To say that Henry Kissinger is the most controversial of twentieth-century American Secretaries of State would be an understatement...
In his new book, The Decadent Society, New York Times columnist Ross Douthat presents a theory: “Western society stopped advancing in the second half of the 20th century."
"Everything is beautiful there, even regrets," Albert Camus said of the enchanting hilltop town known as Cordes sur Ciel.
The Battle of Thermopylae is long over, but it still has a great deal to tell us about friction between Persia and the West. By Victor Davis Hanson.
Jihadist violence troubles the lands around the Arabian Sea, where sailing of any sort has rarely been smooth. By Camille Pecastaing.
Peter Berkowitz on Betraying Spinoza: The Renegade Jew who Gave us Modernity by Rebecca Goldstein.
Peter Berkowitz on Defending the West: A Critique of Edward Said's Orientalism by Ibn Warraq
In 1978, the Polish cardinal Karol Wojtyla was elected to the papacy of the Catholic Church, taking the name John Paul II. In the twenty-four years since, Pope John Paul II has traveled more widely and held audiences for more people than any other pope in history. But beyond his long service and high profile, how will John Paul II be remembered? Will he be remembered more for his political impact—many say that he played a crucial role in the fall of communism in Eastern Europe—or for his ecclesiastical work? Just how well has John Paul II prepared the Catholic Church for the twenty-first century?
It’s imperfect, sometimes difficult even to define. But democracy works, and people want it. From a new book by Hoover fellow Michael McFaul.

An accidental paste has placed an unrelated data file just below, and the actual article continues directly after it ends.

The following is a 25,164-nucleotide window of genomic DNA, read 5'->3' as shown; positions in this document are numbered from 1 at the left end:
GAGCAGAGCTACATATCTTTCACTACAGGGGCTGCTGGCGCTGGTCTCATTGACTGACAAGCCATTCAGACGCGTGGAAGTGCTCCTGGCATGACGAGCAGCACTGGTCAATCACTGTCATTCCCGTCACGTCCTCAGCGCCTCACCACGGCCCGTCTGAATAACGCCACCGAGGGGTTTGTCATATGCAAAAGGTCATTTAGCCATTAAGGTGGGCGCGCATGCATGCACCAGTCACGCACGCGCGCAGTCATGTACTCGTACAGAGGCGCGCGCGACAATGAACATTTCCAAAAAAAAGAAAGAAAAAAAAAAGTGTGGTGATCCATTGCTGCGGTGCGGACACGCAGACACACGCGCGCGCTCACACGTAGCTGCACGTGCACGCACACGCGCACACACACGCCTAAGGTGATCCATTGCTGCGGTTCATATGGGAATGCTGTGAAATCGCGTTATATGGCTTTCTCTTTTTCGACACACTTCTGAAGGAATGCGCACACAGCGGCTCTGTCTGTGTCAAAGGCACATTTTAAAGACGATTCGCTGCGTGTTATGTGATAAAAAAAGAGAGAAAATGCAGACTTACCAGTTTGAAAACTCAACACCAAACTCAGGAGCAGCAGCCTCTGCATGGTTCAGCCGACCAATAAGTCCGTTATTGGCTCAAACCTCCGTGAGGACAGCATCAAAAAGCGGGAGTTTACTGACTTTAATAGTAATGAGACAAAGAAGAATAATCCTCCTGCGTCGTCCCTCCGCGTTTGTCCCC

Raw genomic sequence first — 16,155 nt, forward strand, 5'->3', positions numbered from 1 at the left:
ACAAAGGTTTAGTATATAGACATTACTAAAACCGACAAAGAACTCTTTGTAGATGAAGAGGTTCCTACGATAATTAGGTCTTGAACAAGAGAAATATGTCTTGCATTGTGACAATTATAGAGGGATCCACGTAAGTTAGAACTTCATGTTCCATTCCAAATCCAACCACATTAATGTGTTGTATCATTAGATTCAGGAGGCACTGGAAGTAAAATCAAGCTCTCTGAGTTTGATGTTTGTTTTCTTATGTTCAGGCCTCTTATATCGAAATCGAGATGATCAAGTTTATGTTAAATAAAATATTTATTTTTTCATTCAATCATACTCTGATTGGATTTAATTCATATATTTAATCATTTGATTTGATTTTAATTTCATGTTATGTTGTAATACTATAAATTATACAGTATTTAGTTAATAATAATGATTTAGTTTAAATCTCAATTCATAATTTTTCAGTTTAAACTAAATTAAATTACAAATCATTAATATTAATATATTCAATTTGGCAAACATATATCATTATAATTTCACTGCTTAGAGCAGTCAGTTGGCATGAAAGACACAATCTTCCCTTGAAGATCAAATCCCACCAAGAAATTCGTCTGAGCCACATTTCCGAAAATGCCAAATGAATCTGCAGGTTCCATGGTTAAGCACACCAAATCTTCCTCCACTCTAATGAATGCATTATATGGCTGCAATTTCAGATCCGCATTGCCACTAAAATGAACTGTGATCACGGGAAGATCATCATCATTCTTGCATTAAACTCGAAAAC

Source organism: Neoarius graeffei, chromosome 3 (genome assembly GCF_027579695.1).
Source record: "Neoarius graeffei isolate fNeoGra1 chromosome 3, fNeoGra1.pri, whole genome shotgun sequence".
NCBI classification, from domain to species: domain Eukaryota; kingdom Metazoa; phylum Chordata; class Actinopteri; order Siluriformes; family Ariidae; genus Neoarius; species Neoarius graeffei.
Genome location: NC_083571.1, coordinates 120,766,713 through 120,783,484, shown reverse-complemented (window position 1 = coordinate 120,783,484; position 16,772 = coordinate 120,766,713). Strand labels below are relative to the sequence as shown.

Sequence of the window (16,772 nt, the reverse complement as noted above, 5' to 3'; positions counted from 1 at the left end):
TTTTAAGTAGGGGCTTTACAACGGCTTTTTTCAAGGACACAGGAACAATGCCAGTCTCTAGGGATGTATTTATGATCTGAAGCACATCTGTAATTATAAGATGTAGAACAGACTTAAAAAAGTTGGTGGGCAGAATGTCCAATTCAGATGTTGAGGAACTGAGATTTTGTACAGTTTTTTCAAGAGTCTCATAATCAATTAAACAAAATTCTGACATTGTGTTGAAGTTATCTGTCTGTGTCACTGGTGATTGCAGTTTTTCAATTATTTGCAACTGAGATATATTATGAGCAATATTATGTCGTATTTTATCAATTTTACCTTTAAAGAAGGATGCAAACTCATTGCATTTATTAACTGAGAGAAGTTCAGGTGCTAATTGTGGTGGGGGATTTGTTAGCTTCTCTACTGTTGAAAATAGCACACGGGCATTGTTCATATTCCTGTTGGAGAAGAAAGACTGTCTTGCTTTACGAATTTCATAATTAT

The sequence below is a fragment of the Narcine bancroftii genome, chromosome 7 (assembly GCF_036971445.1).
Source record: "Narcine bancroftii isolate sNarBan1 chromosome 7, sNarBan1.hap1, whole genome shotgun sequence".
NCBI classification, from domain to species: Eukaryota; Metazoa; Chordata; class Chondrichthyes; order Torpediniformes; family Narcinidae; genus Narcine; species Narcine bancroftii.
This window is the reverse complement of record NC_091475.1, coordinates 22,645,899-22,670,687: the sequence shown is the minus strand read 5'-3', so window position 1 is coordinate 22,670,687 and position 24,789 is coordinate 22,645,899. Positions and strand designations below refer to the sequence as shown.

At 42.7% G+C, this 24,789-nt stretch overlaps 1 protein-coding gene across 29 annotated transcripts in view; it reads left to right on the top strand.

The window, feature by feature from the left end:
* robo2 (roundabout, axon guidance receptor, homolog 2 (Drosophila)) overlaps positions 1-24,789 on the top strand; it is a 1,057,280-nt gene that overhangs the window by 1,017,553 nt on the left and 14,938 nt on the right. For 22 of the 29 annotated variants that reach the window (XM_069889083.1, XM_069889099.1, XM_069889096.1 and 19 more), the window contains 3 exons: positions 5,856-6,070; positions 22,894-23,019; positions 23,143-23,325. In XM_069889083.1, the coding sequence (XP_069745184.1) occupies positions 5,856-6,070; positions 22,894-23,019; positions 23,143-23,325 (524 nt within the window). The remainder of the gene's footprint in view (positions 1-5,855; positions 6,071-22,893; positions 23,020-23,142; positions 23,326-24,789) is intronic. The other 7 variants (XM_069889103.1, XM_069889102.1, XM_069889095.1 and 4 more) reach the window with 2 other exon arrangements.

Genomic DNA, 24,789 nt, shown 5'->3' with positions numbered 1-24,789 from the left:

Benjamin Balint on The Law of God: The Philosophical History of an Idea by Remi Brague
A new look at secularization.
Powerless, aimless, corrupt: what’s not to like? By Bruce S. Thornton.
His early years remain obscure, but the postwar writings and influence of the Longshoreman Philosopher proved incandescent. By Tom Bethell.
A secular look at one of the century’s deepest thinkers
“Imperialist designs” have come to an end. Now, says the dean of Mideast studies, the Arab-Muslim lands must shape their own destinies. By Bernard Lewis.
Admirers and critics have two diametrically opposed views of President George W. Bush. The admirers see a compassionate conservative at home and defender of the nation against terrorism and rogue states abroad. Critics see a radical conservative at home who led the nation into a destructive and unnecessary war abroad. Why do conservatives and liberals so often seem to be describing two different men when discussing President George W. Bush? Is it possible to find any common ground on which view of President Bush is closer to the truth?
The United States has always been among the kingdom’s best friends. Who better to help it change? By Leif Eckholm.